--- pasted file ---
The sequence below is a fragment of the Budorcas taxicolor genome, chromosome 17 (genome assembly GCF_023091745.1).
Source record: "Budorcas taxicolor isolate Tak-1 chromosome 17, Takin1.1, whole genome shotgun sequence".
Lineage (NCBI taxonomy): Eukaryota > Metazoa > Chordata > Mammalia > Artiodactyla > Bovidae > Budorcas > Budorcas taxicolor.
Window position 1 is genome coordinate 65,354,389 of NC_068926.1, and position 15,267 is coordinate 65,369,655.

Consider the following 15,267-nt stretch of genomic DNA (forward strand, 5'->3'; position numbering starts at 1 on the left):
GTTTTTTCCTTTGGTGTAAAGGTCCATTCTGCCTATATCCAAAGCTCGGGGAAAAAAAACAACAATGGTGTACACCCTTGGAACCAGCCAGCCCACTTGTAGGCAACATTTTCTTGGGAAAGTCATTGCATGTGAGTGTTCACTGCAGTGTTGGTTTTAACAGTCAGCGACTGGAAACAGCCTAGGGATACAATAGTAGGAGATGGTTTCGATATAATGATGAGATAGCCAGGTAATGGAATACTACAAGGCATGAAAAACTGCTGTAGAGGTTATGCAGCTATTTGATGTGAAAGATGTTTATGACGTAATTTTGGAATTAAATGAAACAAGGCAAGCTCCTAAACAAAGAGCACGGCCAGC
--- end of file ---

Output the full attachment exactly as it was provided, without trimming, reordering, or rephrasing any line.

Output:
The sequence below is a fragment of the Budorcas taxicolor genome, chromosome 17 (genome assembly GCF_023091745.1).
Source record: "Budorcas taxicolor isolate Tak-1 chromosome 17, Takin1.1, whole genome shotgun sequence".
Lineage (NCBI taxonomy): Eukaryota > Metazoa > Chordata > Mammalia > Artiodactyla > Bovidae > Budorcas > Budorcas taxicolor.
Window position 1 is genome coordinate 65,354,389 of NC_068926.1, and position 15,267 is coordinate 65,369,655.

Consider the following 15,267-nt stretch of genomic DNA (forward strand, 5'->3'; position numbering starts at 1 on the left):
GTTTTTTCCTTTGGTGTAAAGGTCCATTCTGCCTATATCCAAAGCTCGGGGAAAAAAAACAACAATGGTGTACACCCTTGGAACCAGCCAGCCCACTTGTAGGCAACATTTTCTTGGGAAAGTCATTGCATGTGAGTGTTCACTGCAGTGTTGGTTTTAACAGTCAGCGACTGGAAACAGCCTAGGGATACAATAGTAGGAGATGGTTTCGATATAATGATGAGATAGCCAGGTAATGGAATACTACAAGGCATGAAAAACTGCTGTAGAGGTTATGCAGCTATTTGATGTGAAAGATGTTTATGACGTAATTTTGGAATTAAATGAAACAAGGCAAGCTCCTAAACAAAGAGCACGGCCAGC